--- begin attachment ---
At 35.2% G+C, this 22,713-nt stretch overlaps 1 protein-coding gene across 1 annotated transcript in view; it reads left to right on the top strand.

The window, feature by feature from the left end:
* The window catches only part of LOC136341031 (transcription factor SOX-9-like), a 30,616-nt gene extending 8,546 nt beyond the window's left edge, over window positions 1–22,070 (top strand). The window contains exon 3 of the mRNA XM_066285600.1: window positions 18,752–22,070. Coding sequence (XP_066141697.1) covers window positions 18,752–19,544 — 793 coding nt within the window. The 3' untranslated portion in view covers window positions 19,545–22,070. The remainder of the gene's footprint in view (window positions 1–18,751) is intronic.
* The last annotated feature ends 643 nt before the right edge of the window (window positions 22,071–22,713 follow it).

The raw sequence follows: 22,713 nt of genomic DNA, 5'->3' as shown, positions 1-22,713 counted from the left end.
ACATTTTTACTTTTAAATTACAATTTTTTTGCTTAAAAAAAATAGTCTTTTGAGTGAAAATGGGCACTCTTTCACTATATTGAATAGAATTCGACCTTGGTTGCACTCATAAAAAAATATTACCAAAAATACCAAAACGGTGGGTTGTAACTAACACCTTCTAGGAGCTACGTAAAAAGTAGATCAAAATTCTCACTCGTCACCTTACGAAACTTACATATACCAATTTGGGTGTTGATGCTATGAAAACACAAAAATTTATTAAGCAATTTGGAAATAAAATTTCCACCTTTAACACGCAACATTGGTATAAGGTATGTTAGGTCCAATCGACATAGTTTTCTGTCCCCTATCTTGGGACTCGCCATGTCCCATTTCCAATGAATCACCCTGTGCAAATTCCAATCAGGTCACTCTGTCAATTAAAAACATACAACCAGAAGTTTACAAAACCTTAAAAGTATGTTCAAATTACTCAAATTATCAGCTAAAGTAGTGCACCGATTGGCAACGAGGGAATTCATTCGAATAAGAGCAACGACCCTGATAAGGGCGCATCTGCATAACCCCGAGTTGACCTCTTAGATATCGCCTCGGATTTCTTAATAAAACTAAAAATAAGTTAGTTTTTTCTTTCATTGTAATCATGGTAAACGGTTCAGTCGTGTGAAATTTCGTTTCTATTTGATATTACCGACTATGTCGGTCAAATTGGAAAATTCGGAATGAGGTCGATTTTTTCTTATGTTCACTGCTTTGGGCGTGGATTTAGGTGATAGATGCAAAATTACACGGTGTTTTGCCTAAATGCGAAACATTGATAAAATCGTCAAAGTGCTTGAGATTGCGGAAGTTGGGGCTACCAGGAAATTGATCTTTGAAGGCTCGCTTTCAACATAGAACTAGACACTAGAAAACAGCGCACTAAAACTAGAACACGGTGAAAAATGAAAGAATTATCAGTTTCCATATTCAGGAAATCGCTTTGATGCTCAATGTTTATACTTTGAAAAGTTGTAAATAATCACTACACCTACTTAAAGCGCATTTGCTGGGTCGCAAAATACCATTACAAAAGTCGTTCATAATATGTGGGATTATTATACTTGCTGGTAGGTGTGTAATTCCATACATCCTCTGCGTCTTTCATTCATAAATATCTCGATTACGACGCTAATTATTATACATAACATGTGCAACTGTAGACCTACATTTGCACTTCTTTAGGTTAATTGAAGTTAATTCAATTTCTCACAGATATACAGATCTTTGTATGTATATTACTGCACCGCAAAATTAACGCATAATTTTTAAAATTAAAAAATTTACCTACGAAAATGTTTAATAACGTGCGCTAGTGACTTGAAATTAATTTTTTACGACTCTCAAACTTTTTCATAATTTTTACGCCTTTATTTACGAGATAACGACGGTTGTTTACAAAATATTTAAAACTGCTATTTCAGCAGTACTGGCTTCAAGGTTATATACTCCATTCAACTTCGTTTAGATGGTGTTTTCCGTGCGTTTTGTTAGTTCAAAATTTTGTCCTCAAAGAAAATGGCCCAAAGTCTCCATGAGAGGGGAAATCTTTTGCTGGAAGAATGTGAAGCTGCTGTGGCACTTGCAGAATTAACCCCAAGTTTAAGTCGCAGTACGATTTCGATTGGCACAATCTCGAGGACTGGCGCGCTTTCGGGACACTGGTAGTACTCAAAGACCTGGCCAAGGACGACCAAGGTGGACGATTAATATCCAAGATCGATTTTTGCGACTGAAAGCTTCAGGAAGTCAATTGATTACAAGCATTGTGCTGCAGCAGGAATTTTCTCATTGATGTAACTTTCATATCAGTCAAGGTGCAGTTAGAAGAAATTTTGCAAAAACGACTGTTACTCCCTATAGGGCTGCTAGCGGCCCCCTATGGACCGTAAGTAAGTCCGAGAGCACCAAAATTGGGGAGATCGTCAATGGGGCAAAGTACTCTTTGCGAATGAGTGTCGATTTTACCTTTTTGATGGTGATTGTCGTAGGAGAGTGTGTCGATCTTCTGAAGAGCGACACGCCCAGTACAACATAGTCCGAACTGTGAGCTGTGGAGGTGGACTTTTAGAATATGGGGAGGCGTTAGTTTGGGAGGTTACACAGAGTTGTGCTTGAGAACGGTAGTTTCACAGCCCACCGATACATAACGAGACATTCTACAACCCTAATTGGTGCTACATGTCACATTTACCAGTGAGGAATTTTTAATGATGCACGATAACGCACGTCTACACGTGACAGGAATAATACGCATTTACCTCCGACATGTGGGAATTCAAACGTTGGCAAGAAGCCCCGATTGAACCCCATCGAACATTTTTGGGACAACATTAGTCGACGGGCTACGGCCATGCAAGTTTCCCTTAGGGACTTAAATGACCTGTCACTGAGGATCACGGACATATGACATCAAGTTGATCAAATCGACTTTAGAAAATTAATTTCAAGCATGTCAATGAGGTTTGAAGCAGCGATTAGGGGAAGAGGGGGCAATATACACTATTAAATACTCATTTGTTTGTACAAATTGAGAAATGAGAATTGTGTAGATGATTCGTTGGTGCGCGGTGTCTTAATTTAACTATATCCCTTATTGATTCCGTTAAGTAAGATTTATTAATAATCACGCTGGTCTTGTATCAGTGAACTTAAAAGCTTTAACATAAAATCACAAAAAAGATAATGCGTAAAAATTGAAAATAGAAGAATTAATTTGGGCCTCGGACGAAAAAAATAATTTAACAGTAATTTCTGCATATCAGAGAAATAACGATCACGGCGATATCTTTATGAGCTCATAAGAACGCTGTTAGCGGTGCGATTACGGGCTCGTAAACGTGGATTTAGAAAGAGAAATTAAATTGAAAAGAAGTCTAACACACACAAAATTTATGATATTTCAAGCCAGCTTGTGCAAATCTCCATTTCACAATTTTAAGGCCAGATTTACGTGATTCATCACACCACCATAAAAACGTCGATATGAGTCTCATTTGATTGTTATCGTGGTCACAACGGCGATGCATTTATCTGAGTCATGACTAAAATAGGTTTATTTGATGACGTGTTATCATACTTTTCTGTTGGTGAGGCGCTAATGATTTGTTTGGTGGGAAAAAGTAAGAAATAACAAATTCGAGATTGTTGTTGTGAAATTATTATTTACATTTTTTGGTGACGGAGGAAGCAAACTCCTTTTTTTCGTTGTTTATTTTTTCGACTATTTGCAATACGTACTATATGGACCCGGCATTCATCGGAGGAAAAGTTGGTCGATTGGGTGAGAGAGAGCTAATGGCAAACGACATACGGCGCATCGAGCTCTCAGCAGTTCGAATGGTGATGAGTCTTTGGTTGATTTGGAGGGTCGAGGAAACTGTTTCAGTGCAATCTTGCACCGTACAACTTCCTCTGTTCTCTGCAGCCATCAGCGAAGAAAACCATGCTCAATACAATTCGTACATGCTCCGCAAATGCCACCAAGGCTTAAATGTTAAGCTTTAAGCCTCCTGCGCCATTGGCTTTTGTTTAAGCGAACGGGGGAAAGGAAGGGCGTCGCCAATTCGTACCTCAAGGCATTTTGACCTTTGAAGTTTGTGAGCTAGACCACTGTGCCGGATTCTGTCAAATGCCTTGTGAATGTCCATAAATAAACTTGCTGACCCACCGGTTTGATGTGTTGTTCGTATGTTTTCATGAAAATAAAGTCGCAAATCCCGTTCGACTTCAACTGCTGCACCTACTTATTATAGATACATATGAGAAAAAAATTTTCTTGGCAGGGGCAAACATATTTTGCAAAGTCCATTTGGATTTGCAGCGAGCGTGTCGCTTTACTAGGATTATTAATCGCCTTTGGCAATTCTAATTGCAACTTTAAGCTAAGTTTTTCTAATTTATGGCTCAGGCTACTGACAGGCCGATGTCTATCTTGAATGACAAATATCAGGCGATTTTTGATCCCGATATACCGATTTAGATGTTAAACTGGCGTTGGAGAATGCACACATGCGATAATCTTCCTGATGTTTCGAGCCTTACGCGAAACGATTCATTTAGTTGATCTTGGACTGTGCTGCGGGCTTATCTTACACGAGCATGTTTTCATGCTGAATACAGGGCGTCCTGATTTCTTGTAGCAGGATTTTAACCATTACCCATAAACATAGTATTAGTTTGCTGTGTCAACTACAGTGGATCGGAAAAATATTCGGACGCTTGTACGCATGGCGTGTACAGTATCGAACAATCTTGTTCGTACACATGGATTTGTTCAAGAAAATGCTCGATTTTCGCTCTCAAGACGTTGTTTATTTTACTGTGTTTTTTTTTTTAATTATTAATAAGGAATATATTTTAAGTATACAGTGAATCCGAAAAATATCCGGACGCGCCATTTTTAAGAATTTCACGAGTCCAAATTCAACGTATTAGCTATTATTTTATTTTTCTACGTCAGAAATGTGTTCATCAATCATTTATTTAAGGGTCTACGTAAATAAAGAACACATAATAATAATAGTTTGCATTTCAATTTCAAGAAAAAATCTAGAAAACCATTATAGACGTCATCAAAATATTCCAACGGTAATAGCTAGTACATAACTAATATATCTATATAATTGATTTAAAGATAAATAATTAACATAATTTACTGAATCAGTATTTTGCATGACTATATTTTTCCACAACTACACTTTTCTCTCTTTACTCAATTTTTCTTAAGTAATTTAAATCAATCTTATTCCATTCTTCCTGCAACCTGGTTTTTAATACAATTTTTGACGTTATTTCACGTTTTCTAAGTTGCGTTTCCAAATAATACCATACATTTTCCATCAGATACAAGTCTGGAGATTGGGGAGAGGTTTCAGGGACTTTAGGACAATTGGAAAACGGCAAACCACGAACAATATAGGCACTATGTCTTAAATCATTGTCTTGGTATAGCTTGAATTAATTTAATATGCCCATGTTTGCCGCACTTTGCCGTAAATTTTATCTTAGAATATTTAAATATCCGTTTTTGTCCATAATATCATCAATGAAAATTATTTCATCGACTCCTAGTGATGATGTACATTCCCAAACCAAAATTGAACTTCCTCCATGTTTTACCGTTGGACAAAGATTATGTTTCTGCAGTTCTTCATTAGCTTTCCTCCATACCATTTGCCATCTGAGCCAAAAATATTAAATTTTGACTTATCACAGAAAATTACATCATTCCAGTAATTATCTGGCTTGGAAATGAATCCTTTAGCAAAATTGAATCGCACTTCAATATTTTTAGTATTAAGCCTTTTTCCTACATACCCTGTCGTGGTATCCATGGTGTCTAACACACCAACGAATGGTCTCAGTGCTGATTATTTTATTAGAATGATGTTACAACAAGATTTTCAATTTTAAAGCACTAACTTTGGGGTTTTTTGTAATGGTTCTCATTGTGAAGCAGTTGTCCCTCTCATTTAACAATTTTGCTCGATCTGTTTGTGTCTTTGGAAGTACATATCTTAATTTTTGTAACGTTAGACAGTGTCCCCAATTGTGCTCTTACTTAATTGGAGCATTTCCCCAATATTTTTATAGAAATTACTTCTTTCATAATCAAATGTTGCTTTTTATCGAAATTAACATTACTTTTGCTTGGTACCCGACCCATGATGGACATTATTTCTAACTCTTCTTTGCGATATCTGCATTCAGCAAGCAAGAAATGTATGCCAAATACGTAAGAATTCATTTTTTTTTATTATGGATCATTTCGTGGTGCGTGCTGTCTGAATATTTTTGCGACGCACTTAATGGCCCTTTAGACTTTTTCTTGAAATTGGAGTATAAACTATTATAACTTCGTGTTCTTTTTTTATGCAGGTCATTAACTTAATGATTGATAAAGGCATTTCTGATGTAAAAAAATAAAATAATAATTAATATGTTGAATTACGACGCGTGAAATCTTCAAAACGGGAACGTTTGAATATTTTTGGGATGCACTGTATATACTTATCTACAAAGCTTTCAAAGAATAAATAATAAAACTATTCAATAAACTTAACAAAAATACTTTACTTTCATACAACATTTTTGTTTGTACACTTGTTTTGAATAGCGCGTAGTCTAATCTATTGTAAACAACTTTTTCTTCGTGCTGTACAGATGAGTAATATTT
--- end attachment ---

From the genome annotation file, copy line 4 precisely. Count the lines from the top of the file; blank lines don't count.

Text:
* The last annotated feature ends 643 nt before the right edge of the window (window positions 22,071–22,713 follow it).